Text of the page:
We compared the relative concentrations of circulating miR-16, miR-27a, miR-107, miR-130a, miR-132 and miR-146a in the postoperative plasma of 111 breast cancer patients before chemotherapy with the clinical and histopathological risk factors of these patients. To determine the diagnostic value of these miRs, the Mann-Whitney-U test was applied. The Supplementary Table S1 summarizes mean and median values, 95% confidence intervals (CI) and p values of the miR variables in the different patient subgroups.

Albeit the significance was only marginal, the plasma levels of miR-16 (Figure 4A, p = 0.019), miR-107 (Figure 4B, p = 0.036), miR-130a (Figure 4C, p = 0.027), and miR-146a (Figure 4D, p = 0.047) could differ between lymph-node negative and positive patients. The elevated plasma levels of miR-16 (Figure 4A, p = 0.0001), miR-130a (Figure 4C, p = 0.006) and miR-146a (Figure 4D, p = 0.023) detected in lymph-node negative patients decreased in lymph-node positive patients to similar levels as observed in healthy women, suggesting that these miRs play rather a role in early breast cancer.

In addition, the plasma levels of miR-107 could distinguish between ER-negative and -positive status and were significantly elevated in ER-negative patients (Figure 4B, p = 0.035). The plasma concentrations of miR-130a (Figure 4C, p = 0.001) and miR-146a (Figure 4D, p = 0.025) could differ between HER2-negative and -positive tumors, and were significantly elevated in HER2-positive patients.

Association of cell-free miR-16, miR-107, miR-130a and miR-146a with lymph node and receptor status.

Figure 4: Association of cell-free miR-16, miR-107, miR-130a and miR-146a with lymph node and receptor status. The box plots compare the plasma concentrations of miR-16 in lymph node-negative (n = 71) with those in lymph node-positive patients (n = 40) A., of miR-107 in estrogen-positive (n = 50) with those in estrogen-negative patients (n = 61) and in lymph node-negative (n = 71) with those in lymph node-positive patients (n = 40) B., and of miR-130a C. and miR-146a D. in HER2-positive (n = 15) with those in HER2-negative patients (n = 96) and in lymph node-negative (n = 71) with those in lymph node-positive patients (n = 40). As determined by the Mann-Whitney-U test, the significant p-values of statistical evaluations are indicated.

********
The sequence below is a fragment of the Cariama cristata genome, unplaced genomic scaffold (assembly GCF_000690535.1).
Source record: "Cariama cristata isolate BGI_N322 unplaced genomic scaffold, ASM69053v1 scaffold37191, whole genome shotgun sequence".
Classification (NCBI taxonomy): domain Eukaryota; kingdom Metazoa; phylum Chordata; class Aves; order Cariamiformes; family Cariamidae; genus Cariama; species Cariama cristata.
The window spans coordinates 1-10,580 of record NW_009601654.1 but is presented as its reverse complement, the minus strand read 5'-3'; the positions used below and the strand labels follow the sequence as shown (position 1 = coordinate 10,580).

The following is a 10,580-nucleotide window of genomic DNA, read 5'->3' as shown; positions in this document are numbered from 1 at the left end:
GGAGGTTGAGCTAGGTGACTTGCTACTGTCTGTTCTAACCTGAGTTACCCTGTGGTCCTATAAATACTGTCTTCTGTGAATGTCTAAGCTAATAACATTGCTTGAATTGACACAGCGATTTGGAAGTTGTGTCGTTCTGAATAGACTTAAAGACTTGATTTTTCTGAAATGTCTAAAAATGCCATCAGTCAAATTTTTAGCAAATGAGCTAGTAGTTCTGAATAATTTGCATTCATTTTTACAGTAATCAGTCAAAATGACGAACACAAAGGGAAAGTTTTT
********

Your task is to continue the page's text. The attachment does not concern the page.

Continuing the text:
Expression levels of miR-16, miR-27a, miR-107, miR-130a, miR-132 and miR-146a in MCF-7 and MDA-MB-231 cells

The relative expression levels of our miR panel were determined in non-invasive, ER-positive breast adenocarcinoma MCF-7 cells and invasive, ER-negative MDA-MB-231 cells [22] by quantitative real-time PCR (Figure 5). These breast adenocarcinoma cell lines showed a heterogeneous miR pattern. The transcript levels of miR-16, miR-27a, miR-107 and miR-132 were similar in both cell lines, while miR-130a (p = 0.0001) and miR-146a (p = 0.0001) were significantly higher expressed in MDA-MB-231 cells than MCF-7 cells.

Expression levels of circulating miR-16, miR-27a, miR-107, miR-130a, miR-132 and miR-146a in breast cancer cell lines.